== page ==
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Law School Exam: K-State vs. KU

For those of you who don't know, a law school exam basically entails a professor creating a situation that skirts the fringes of the physically possible, and then each student answers by basically arguing with themselves about all relevant legal issues.  That should be all the background you need to understand this post, although I didn't limit myself to any specific period of time to answer the hypothetical.  One thing you will notice is that I probably won’t use the words "clearly" or "obviously" because, well, you get destroyed on a law school exam if you do that and frankly, there really is no clear answer to this problem.

Essay
Suggested Time: 60 minutes
Legal Issue: College Football
Team one, designated "KSU", is coached by a second-year maniac who ran off three quarterbacks before his first year, five assistant coaches after his first year, and made his assistant coaches run stairs after an open practice prior to year two.  Despite this seemingly maniacal behavior, as well as dire predictions from rival fanbases, the KSU coach took his team to a 7-6 record and a bowl appearance in his first year, despite the team's combined record the previous two years of 9-13 and no bowl appearances.  In the coach's second year, the team currently has a record of 3-1.  The lone loss was a heartbreaker in the season opener to a traditional Southern powerhouse, on the road.  The three wins came against a whack team from the West, a lower-division patsy, and a top-10 conference foe (on the road).  The team has a quarterback bigger and stronger than a brick shithouse, two fast running backs, an average offensive line, and wide receiver ranked second in the conference, statistically.  On defense, the team swarms to the ball and beats the crap out of quarterbacks, sacking them on average four times per game and ranking third in the conference in total defense.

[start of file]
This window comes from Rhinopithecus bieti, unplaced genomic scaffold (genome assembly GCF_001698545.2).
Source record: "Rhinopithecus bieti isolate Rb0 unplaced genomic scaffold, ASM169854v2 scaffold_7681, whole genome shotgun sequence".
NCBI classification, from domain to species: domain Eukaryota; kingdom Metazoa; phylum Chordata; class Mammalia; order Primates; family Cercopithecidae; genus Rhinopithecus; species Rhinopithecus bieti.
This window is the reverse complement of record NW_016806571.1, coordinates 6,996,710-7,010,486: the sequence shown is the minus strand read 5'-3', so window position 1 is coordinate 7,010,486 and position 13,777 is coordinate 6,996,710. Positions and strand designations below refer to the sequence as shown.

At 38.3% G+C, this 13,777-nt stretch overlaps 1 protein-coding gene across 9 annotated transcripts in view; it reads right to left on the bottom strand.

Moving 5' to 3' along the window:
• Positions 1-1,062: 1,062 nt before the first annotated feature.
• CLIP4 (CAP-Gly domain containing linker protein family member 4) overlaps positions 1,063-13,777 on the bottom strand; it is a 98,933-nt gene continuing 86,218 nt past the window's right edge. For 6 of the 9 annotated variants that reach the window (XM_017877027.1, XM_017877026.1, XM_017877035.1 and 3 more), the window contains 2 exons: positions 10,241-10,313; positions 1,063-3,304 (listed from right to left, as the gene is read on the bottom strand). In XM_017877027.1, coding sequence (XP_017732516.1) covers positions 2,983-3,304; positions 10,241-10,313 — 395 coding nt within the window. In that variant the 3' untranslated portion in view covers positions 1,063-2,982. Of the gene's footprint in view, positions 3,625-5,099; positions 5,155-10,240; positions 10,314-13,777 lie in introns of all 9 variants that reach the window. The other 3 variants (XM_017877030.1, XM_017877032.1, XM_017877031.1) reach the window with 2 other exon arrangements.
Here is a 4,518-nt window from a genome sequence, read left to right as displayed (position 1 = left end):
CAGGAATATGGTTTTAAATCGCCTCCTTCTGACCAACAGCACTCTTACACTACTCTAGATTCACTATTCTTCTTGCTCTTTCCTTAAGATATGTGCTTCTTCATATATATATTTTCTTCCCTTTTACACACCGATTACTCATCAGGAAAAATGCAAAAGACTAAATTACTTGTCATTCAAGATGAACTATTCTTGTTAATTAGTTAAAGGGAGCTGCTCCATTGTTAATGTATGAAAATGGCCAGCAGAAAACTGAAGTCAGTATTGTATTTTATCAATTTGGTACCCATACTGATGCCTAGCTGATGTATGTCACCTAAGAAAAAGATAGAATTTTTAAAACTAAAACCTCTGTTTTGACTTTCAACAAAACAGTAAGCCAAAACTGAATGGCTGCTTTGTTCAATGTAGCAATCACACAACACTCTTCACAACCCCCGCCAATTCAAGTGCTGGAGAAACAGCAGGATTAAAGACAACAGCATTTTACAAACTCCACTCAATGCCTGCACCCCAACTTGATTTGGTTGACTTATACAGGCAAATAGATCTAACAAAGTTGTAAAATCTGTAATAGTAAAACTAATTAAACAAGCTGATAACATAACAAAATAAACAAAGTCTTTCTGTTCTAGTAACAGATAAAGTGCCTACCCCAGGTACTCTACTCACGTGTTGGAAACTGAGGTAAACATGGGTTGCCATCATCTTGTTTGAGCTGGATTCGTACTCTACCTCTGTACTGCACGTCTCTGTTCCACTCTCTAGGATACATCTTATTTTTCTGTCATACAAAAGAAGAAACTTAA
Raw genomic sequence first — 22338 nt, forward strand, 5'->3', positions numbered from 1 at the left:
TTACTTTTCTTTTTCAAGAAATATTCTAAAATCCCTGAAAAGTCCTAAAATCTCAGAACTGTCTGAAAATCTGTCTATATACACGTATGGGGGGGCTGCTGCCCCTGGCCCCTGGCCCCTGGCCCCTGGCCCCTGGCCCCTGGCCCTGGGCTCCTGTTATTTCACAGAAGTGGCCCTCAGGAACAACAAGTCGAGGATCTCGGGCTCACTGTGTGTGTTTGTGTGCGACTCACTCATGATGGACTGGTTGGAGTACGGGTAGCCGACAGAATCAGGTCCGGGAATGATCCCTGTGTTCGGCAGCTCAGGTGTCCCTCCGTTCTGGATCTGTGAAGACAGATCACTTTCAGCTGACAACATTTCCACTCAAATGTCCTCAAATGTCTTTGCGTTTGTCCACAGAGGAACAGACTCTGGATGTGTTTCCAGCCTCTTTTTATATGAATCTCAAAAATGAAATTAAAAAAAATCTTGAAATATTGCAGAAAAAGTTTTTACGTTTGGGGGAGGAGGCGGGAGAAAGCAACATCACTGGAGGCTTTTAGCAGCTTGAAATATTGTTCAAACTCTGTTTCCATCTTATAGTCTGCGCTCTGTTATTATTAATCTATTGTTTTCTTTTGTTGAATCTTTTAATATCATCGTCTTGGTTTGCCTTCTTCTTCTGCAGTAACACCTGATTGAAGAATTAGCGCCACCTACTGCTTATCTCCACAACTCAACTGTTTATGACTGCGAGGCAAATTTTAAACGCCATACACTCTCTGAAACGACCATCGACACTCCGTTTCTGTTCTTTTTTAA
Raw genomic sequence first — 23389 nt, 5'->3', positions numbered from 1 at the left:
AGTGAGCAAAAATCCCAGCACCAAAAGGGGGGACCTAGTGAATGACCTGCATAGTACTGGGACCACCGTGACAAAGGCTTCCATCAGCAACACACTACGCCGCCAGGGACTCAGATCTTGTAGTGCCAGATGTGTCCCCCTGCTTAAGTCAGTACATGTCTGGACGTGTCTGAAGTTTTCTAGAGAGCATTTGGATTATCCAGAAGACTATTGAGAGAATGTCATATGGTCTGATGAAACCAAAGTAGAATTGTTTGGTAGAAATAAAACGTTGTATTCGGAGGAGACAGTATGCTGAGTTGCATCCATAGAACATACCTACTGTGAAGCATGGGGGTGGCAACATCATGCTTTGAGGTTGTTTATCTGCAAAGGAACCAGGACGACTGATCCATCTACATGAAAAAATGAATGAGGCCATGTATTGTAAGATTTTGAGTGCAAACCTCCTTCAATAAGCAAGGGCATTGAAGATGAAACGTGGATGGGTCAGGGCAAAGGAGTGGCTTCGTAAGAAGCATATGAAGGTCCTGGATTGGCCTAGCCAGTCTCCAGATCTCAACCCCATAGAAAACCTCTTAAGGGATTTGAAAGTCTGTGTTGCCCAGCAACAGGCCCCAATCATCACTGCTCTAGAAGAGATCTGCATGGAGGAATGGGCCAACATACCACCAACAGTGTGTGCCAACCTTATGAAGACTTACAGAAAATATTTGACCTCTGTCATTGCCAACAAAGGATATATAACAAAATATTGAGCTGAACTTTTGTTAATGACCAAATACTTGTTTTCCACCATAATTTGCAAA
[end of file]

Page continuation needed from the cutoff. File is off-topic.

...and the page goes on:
Team two, designated "KU", is coached by a sixth year coach who is bigger than Antarctica (and rounder).  He has taken the school's moribund football program to unprecdented heights with a career record of 25-35.  However, the last two years the team has been .500 or better and has picked up a couple victories over multiple longtime rivals who have traditionally treated "KU" like Edward Norton treated the black guy who broke into his car in American History X.  So far this season, "KU" (which is, remember, an FBS-level team) has played and soundly defeated four opponents who may or may not be able to defeat Southlake-Carroll (Texas) High School.  "KU" has a quarterback who completes 58 percent of his passes and is about as tall as the average American 5th grader, two talented, but young and unproven running backs, a pretty good offensive line, and an experienced if unspectacular wide receiving corps.  On defense, "KU" is solid at every position and has a playmaker at cornerback.

The two teams are scheduled to play this weekend.  Assess the relative matchups of both teams, substantiating your arguments by citing to the record.  UNLIKE EVERY OTHER LAW SCHOOL EXAM YOU WILL EVER TAKE, YOU MAY USE THAT WONDERFUL TOOL THAT IS THE INTERNET TO FIND ADDITIONAL INFORMATION ON EACH TEAM.

Two final bits of information.  The game is being played on KSU's home field, on which "KU" has not won since 1989, and has not scored a touchdown since 1997. Also, "KU's" coach is 2-18 in conference road games during his tenure there.  Last year, KU won by 19 in a game in which KU was coming off a bye week.  KU is coming off a bye week coming into this game this year.